"Brainy" DVDs - help or hindrance?

Want some down time, but no guilt? You’re not alone if your solution is to pop your offspring in front of a Baby Einstein or Brainy Baby DVD. But while you may think that solves the problem (as well as propelling your little one to the top of the class), sadly, it appears you’re wrong.

Video nasties?

New research suggests that these DVDs and videos are not the best option for your baby. In fact, instead of helping, the products may actually slow down language development.

The new study, which is published in the Journal of Paediatrics, found that for every hour per day spent watching baby DVDs and videos, babies aged between eight and sixteen months understood an average of six to eight fewer words than those who did not watch them. The videos and DVDs – which are much beloved of parents for their supposed stimulation of the brain – had no impact, good or bad, on toddlers aged between 17 and 24 months.

“The most important fact to come from this study is that there is no clear evidence of a benefit coming from baby DVDs and videos and there is some suggestion of harm,” said Frederick Zimmerman, lead author of the study.


The bottom line is the more a child watches baby DVDs and videos, the bigger the effect. The amount of viewing does matter


Television is an easy babysitter, and these kind of programmes have been incredibly successful in recent years. But experts have long stressed the need to talk to your children, and not just let them watch television without stimulation. The temptation of these videos is simply to leave a child alone to view them, particularly because you may think they are doing him good. Watching with your child would be better, as you might then discuss what you are seeing. But reading a book together or simply talking would be even more beneficial.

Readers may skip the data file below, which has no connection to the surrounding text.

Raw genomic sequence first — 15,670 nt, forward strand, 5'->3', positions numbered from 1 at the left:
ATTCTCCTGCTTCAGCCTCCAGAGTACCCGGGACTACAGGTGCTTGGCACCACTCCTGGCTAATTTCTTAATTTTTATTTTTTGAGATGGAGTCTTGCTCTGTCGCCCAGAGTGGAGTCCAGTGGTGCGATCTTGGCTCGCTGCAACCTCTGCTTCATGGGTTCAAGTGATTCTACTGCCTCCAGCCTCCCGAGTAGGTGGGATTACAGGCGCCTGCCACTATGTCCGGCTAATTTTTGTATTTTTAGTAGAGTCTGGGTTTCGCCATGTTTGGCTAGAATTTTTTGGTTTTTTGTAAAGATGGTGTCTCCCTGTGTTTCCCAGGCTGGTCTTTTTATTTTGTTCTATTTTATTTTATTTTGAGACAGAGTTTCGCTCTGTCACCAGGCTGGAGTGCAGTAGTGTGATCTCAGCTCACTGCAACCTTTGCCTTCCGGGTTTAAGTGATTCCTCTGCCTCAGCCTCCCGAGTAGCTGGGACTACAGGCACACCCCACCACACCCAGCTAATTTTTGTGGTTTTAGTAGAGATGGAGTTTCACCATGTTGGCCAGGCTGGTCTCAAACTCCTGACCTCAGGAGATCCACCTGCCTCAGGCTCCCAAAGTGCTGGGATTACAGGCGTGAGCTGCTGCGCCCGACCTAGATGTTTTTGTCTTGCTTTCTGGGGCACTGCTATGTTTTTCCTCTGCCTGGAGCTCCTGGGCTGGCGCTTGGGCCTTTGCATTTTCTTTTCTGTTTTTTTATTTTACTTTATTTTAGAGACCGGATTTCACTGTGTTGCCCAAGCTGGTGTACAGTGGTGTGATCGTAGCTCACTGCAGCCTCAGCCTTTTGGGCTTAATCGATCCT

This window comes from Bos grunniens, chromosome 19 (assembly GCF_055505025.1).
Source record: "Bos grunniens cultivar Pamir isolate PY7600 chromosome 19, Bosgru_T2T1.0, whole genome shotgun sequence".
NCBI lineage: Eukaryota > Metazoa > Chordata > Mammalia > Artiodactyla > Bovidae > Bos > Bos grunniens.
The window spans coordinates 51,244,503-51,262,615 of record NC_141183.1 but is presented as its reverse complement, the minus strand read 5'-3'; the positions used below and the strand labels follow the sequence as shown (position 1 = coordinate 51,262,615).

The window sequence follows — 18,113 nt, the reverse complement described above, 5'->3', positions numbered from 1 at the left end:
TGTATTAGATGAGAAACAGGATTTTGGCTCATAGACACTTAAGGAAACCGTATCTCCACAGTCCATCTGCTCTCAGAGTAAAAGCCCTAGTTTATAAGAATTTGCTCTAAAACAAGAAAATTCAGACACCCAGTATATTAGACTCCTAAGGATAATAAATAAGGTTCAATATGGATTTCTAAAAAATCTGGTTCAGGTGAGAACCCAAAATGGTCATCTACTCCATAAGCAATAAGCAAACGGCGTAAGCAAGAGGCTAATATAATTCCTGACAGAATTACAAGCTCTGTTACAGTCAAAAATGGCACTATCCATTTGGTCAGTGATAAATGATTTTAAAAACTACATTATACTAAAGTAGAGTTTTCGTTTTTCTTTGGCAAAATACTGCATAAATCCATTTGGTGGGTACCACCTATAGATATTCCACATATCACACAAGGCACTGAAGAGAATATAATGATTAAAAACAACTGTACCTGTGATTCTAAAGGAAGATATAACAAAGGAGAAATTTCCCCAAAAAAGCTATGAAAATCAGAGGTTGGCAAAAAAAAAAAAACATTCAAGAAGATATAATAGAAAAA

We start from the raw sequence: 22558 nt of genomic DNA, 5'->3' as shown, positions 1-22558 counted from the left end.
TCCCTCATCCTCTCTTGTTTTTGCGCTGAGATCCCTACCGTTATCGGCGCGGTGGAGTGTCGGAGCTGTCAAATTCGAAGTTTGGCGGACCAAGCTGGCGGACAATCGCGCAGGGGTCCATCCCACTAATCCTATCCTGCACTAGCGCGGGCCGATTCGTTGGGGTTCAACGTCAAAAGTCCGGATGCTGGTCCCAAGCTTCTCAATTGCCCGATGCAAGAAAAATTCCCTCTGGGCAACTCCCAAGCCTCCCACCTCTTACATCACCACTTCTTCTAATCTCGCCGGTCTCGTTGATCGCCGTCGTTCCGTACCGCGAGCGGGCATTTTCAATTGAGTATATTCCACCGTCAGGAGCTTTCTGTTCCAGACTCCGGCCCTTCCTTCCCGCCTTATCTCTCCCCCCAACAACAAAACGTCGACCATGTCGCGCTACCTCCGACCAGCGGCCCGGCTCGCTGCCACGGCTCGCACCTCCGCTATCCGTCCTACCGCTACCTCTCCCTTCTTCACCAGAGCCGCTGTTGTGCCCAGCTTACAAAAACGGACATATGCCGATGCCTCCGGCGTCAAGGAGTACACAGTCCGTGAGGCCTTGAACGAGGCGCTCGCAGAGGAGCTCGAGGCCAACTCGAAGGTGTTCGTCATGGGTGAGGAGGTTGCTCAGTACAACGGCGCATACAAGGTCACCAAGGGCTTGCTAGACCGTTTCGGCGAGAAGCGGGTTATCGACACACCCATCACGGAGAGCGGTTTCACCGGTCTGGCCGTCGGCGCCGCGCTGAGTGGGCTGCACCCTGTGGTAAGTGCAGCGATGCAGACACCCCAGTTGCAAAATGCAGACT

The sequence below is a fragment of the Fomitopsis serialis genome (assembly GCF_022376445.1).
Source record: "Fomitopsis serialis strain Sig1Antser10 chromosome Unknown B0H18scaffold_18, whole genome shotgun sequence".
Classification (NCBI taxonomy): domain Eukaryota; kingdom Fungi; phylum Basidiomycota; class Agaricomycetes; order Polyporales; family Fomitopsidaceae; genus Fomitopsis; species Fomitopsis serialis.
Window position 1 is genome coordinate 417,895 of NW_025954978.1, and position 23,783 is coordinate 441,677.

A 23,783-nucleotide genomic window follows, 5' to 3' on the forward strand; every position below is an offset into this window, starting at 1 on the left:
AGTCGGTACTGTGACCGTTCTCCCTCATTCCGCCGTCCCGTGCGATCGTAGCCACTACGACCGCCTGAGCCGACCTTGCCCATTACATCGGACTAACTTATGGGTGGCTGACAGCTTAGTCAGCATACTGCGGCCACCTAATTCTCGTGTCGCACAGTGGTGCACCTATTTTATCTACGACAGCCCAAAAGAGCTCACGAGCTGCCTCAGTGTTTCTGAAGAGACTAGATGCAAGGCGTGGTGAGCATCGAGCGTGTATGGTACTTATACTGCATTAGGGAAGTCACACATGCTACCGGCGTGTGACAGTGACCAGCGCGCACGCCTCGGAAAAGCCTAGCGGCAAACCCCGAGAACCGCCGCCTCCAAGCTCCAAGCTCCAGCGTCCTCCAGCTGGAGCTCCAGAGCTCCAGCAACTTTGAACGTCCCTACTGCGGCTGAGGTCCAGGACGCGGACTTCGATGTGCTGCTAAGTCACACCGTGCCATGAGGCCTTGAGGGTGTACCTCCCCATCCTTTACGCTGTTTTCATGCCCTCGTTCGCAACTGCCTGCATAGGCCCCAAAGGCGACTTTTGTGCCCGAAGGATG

“The results surprised us, but they make sense,” said Andrew Meltzoff, one of the co-authors of the study, which was undertaken by researchers at the University of Washington and Seattle Children’s Hospital Research Institute. “There are only a fixed number of hours that young babies are awake and alert. If the ‘alert’ time is spent in front of DVDs and TV instead of with people speaking in ‘parentese’ – that melodic speech we use with little ones – the babies are not getting the same linguistic experience.

“Parents and caretakers are the baby’s first and best teachers. They instinctively adjust their speech, eye-gaze and social signals to support language acquisition. Watching attention-getting DVDs and TV may not be an even swap for warm social human interaction at this very young age.”

Related links

  • So, do you think these DVDs are a waste of money or not? Take our survey and let us know!
  • TV Tactics:  It’s rare to find parents who don’t rely on the TV every now and then to keep their kids occupied while they get on with something. But many child development experts are concerned not only about the amount of TV that kids watch, but also about its effects…
  • Eight Great Ways To Have Fun With No TV: Try these activities and games to keep your kids amused without relying on the TV…

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